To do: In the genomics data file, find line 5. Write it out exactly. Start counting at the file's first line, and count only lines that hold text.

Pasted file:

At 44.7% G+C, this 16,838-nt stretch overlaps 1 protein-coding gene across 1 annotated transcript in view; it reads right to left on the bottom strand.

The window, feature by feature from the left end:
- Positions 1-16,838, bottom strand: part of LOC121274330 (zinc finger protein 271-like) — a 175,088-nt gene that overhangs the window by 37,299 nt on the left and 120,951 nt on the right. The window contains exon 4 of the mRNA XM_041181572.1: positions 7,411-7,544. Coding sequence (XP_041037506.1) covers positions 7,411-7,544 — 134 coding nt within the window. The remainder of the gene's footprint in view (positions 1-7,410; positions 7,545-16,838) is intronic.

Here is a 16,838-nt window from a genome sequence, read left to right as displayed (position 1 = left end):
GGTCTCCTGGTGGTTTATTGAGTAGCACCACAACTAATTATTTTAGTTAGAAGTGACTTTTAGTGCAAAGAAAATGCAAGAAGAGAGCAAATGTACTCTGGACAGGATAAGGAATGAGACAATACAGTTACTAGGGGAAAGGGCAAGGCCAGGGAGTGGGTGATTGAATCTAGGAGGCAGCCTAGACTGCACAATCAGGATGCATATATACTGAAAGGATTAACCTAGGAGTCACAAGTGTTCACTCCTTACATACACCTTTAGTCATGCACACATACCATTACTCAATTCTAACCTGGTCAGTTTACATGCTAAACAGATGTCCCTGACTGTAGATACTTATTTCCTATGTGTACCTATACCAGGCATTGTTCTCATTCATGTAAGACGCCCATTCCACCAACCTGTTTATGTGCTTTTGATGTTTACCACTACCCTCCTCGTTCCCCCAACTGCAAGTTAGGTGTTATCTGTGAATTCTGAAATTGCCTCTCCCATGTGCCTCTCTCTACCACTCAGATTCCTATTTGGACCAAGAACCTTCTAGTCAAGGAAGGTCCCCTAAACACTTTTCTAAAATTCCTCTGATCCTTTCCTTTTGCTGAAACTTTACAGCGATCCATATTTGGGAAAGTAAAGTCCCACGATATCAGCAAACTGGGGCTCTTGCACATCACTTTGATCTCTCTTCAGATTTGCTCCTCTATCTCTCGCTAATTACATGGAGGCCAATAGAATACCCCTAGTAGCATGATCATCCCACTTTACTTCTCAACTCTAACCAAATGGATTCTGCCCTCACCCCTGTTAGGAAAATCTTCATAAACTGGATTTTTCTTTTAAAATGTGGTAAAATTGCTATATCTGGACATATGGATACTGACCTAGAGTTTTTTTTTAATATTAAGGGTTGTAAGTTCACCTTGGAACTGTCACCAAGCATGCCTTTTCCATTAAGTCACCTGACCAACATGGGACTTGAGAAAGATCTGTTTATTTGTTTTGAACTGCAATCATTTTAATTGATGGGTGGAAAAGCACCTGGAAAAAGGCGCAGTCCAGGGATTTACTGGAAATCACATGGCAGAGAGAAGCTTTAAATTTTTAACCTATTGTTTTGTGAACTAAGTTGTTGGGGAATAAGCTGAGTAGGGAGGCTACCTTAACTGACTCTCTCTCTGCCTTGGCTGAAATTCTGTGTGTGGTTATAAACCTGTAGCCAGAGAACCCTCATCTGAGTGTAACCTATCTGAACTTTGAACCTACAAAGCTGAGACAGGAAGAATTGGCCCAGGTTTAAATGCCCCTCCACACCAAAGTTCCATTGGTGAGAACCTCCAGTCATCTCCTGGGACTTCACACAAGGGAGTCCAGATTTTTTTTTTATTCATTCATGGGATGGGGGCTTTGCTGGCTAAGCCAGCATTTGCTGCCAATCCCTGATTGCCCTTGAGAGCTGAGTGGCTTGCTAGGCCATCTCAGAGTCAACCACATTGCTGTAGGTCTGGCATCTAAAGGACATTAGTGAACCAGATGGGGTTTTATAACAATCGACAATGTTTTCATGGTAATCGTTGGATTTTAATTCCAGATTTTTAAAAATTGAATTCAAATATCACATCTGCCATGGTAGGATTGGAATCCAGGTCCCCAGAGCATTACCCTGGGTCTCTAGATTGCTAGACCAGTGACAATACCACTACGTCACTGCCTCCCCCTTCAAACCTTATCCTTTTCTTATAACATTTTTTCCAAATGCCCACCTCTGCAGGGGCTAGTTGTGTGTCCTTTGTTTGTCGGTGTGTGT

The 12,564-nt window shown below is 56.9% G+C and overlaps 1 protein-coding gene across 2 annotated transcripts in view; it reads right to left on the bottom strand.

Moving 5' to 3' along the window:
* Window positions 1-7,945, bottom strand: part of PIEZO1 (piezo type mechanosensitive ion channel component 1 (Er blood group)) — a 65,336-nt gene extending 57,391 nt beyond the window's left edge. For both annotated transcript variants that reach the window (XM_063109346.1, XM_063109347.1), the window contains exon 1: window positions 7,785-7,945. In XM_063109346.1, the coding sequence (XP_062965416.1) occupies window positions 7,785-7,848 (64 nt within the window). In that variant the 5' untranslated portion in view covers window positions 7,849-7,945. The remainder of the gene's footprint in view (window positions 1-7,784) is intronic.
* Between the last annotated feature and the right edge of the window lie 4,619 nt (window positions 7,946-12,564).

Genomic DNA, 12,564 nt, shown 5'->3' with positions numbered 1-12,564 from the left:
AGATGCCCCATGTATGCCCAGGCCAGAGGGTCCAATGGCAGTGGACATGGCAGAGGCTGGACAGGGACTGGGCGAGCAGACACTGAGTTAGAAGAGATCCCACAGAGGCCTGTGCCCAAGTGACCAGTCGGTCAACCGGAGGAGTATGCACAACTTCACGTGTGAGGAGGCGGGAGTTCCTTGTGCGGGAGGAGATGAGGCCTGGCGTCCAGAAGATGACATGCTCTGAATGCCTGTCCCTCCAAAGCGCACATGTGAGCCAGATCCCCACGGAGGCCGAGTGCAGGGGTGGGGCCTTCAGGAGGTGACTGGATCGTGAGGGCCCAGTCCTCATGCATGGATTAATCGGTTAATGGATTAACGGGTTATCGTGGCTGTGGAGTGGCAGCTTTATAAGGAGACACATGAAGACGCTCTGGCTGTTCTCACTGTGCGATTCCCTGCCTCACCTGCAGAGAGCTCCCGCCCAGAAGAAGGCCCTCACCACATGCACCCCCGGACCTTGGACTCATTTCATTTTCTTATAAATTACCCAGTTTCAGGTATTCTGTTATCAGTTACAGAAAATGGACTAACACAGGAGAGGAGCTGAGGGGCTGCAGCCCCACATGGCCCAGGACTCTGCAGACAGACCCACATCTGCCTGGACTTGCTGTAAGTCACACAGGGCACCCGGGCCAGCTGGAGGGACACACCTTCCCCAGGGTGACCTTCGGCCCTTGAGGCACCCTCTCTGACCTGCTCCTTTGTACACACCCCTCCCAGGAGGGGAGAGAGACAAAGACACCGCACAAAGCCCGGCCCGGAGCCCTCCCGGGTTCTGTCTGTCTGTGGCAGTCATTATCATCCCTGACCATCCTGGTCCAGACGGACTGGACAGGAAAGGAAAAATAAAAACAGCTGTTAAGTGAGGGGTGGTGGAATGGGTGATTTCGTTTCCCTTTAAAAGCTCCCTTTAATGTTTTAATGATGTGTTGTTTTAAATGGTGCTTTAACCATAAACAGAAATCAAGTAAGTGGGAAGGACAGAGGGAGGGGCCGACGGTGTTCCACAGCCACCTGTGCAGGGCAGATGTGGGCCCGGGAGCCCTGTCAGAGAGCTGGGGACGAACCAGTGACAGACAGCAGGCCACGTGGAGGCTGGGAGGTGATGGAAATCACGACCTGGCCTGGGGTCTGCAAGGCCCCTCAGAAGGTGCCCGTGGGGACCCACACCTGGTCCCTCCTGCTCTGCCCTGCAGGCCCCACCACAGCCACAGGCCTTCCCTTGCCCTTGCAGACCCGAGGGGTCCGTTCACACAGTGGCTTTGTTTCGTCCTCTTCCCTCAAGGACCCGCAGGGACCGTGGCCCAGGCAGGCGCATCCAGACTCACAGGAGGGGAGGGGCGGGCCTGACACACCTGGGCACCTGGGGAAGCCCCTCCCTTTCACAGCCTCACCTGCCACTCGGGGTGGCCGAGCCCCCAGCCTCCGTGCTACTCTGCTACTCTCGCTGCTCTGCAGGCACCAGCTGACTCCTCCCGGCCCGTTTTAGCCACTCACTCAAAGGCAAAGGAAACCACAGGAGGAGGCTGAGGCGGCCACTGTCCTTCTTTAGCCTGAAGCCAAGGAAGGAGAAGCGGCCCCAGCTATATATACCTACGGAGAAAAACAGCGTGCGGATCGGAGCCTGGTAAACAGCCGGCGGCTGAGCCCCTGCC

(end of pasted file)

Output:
GGTCTCCTGGTGGTTTATTGAGTAGCACCACAACTAATTATTTTAGTTAGAAGTGACTTTTAGTGCAAAGAAAATGCAAGAAGAGAGCAAATGTACTCTGGACAGGATAAGGAATGAGACAATACAGTTACTAGGGGAAAGGGCAAGGCCAGGGAGTGGGTGATTGAATCTAGGAGGCAGCCTAGACTGCACAATCAGGATGCATATATACTGAAAGGATTAACCTAGGAGTCACAAGTGTTCACTCCTTACATACACCTTTAGTCATGCACACATACCATTACTCAATTCTAACCTGGTCAGTTTACATGCTAAACAGATGTCCCTGACTGTAGATACTTATTTCCTATGTGTACCTATACCAGGCATTGTTCTCATTCATGTAAGACGCCCATTCCACCAACCTGTTTATGTGCTTTTGATGTTTACCACTACCCTCCTCGTTCCCCCAACTGCAAGTTAGGTGTTATCTGTGAATTCTGAAATTGCCTCTCCCATGTGCCTCTCTCTACCACTCAGATTCCTATTTGGACCAAGAACCTTCTAGTCAAGGAAGGTCCCCTAAACACTTTTCTAAAATTCCTCTGATCCTTTCCTTTTGCTGAAACTTTACAGCGATCCATATTTGGGAAAGTAAAGTCCCACGATATCAGCAAACTGGGGCTCTTGCACATCACTTTGATCTCTCTTCAGATTTGCTCCTCTATCTCTCGCTAATTACATGGAGGCCAATAGAATACCCCTAGTAGCATGATCATCCCACTTTACTTCTCAACTCTAACCAAATGGATTCTGCCCTCACCCCTGTTAGGAAAATCTTCATAAACTGGATTTTTCTTTTAAAATGTGGTAAAATTGCTATATCTGGACATATGGATACTGACCTAGAGTTTTTTTTTAATATTAAGGGTTGTAAGTTCACCTTGGAACTGTCACCAAGCATGCCTTTTCCATTAAGTCACCTGACCAACATGGGACTTGAGAAAGATCTGTTTATTTGTTTTGAACTGCAATCATTTTAATTGATGGGTGGAAAAGCACCTGGAAAAAGGCGCAGTCCAGGGATTTACTGGAAATCACATGGCAGAGAGAAGCTTTAAATTTTTAACCTATTGTTTTGTGAACTAAGTTGTTGGGGAATAAGCTGAGTAGGGAGGCTACCTTAACTGACTCTCTCTCTGCCTTGGCTGAAATTCTGTGTGTGGTTATAAACCTGTAGCCAGAGAACCCTCATCTGAGTGTAACCTATCTGAACTTTGAACCTACAAAGCTGAGACAGGAAGAATTGGCCCAGGTTTAAATGCCCCTCCACACCAAAGTTCCATTGGTGAGAACCTCCAGTCATCTCCTGGGACTTCACACAAGGGAGTCCAGATTTTTTTTTTATTCATTCATGGGATGGGGGCTTTGCTGGCTAAGCCAGCATTTGCTGCCAATCCCTGATTGCCCTTGAGAGCTGAGTGGCTTGCTAGGCCATCTCAGAGTCAACCACATTGCTGTAGGTCTGGCATCTAAAGGACATTAGTGAACCAGATGGGGTTTTATAACAATCGACAATGTTTTCATGGTAATCGTTGGATTTTAATTCCAGATTTTTAAAAATTGAATTCAAATATCACATCTGCCATGGTAGGATTGGAATCCAGGTCCCCAGAGCATTACCCTGGGTCTCTAGATTGCTAGACCAGTGACAATACCACTACGTCACTGCCTCCCCCTTCAAACCTTATCCTTTTCTTATAACATTTTTTCCAAATGCCCACCTCTGCAGGGGCTAGTTGTGTGTCCTTTGTTTGTCGGTGTGTGT